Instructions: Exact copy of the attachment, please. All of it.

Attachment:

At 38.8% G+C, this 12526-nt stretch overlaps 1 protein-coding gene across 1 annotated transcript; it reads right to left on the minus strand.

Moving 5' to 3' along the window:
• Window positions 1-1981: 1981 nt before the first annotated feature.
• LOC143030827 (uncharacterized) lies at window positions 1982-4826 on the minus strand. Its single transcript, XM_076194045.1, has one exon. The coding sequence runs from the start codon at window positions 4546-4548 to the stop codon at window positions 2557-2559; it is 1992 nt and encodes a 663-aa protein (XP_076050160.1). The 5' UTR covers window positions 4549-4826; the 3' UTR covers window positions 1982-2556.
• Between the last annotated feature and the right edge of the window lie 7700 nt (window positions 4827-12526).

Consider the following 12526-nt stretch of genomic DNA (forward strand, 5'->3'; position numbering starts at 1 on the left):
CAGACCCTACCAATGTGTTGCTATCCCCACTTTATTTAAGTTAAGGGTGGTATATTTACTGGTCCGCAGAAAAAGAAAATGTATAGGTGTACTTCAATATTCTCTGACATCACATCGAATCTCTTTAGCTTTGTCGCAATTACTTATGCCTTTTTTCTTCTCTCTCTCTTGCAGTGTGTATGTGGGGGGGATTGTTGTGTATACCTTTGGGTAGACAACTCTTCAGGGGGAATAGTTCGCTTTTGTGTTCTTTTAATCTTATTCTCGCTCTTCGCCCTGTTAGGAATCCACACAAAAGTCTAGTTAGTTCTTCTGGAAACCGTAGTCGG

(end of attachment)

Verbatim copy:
At 38.8% G+C, this 12526-nt stretch overlaps 1 protein-coding gene across 1 annotated transcript; it reads right to left on the minus strand.

Moving 5' to 3' along the window:
• Window positions 1-1981: 1981 nt before the first annotated feature.
• LOC143030827 (uncharacterized) lies at window positions 1982-4826 on the minus strand. Its single transcript, XM_076194045.1, has one exon. The coding sequence runs from the start codon at window positions 4546-4548 to the stop codon at window positions 2557-2559; it is 1992 nt and encodes a 663-aa protein (XP_076050160.1). The 5' UTR covers window positions 4549-4826; the 3' UTR covers window positions 1982-2556.
• Between the last annotated feature and the right edge of the window lie 7700 nt (window positions 4827-12526).

Consider the following 12526-nt stretch of genomic DNA (forward strand, 5'->3'; position numbering starts at 1 on the left):
CAGACCCTACCAATGTGTTGCTATCCCCACTTTATTTAAGTTAAGGGTGGTATATTTACTGGTCCGCAGAAAAAGAAAATGTATAGGTGTACTTCAATATTCTCTGACATCACATCGAATCTCTTTAGCTTTGTCGCAATTACTTATGCCTTTTTTCTTCTCTCTCTCTTGCAGTGTGTATGTGGGGGGGATTGTTGTGTATACCTTTGGGTAGACAACTCTTCAGGGGGAATAGTTCGCTTTTGTGTTCTTTTAATCTTATTCTCGCTCTTCGCCCTGTTAGGAATCCACACAAAAGTCTAGTTAGTTCTTCTGGAAACCGTAGTCGG